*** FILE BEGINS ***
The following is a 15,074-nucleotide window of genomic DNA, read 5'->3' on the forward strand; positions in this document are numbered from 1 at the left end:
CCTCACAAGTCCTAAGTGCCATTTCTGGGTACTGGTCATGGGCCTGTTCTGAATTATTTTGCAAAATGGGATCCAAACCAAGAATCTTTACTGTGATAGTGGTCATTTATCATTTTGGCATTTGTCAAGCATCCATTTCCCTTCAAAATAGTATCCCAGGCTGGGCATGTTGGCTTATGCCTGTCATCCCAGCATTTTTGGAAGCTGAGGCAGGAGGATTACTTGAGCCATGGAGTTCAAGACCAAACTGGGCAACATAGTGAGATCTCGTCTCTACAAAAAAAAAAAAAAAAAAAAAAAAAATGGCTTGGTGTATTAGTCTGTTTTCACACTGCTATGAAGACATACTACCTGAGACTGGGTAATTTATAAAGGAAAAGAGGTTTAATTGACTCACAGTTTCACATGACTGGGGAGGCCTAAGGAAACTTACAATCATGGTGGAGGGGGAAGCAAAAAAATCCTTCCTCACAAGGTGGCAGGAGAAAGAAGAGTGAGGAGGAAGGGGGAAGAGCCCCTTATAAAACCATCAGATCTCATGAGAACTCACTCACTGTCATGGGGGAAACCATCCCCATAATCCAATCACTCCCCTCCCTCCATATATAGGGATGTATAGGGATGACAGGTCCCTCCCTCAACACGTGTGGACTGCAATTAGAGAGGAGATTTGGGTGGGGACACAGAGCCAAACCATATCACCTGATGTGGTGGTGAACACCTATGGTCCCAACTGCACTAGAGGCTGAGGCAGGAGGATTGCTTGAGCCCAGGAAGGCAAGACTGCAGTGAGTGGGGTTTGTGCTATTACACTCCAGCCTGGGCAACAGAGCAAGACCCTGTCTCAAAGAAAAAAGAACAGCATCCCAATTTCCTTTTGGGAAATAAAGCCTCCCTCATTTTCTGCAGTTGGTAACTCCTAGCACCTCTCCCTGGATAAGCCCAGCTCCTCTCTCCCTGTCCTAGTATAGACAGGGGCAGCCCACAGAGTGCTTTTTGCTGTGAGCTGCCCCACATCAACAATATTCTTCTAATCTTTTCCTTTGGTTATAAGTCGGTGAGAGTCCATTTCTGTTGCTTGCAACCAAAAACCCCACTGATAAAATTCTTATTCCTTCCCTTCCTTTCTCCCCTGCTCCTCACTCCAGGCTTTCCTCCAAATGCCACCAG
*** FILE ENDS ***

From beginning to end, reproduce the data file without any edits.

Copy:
The following is a 15,074-nucleotide window of genomic DNA, read 5'->3' on the forward strand; positions in this document are numbered from 1 at the left end:
CCTCACAAGTCCTAAGTGCCATTTCTGGGTACTGGTCATGGGCCTGTTCTGAATTATTTTGCAAAATGGGATCCAAACCAAGAATCTTTACTGTGATAGTGGTCATTTATCATTTTGGCATTTGTCAAGCATCCATTTCCCTTCAAAATAGTATCCCAGGCTGGGCATGTTGGCTTATGCCTGTCATCCCAGCATTTTTGGAAGCTGAGGCAGGAGGATTACTTGAGCCATGGAGTTCAAGACCAAACTGGGCAACATAGTGAGATCTCGTCTCTACAAAAAAAAAAAAAAAAAAAAAAAAAATGGCTTGGTGTATTAGTCTGTTTTCACACTGCTATGAAGACATACTACCTGAGACTGGGTAATTTATAAAGGAAAAGAGGTTTAATTGACTCACAGTTTCACATGACTGGGGAGGCCTAAGGAAACTTACAATCATGGTGGAGGGGGAAGCAAAAAAATCCTTCCTCACAAGGTGGCAGGAGAAAGAAGAGTGAGGAGGAAGGGGGAAGAGCCCCTTATAAAACCATCAGATCTCATGAGAACTCACTCACTGTCATGGGGGAAACCATCCCCATAATCCAATCACTCCCCTCCCTCCATATATAGGGATGTATAGGGATGACAGGTCCCTCCCTCAACACGTGTGGACTGCAATTAGAGAGGAGATTTGGGTGGGGACACAGAGCCAAACCATATCACCTGATGTGGTGGTGAACACCTATGGTCCCAACTGCACTAGAGGCTGAGGCAGGAGGATTGCTTGAGCCCAGGAAGGCAAGACTGCAGTGAGTGGGGTTTGTGCTATTACACTCCAGCCTGGGCAACAGAGCAAGACCCTGTCTCAAAGAAAAAAGAACAGCATCCCAATTTCCTTTTGGGAAATAAAGCCTCCCTCATTTTCTGCAGTTGGTAACTCCTAGCACCTCTCCCTGGATAAGCCCAGCTCCTCTCTCCCTGTCCTAGTATAGACAGGGGCAGCCCACAGAGTGCTTTTTGCTGTGAGCTGCCCCACATCAACAATATTCTTCTAATCTTTTCCTTTGGTTATAAGTCGGTGAGAGTCCATTTCTGTTGCTTGCAACCAAAAACCCCACTGATAAAATTCTTATTCCTTCCCTTCCTTTCTCCCCTGCTCCTCACTCCAGGCTTTCCTCCAAATGCCACCAG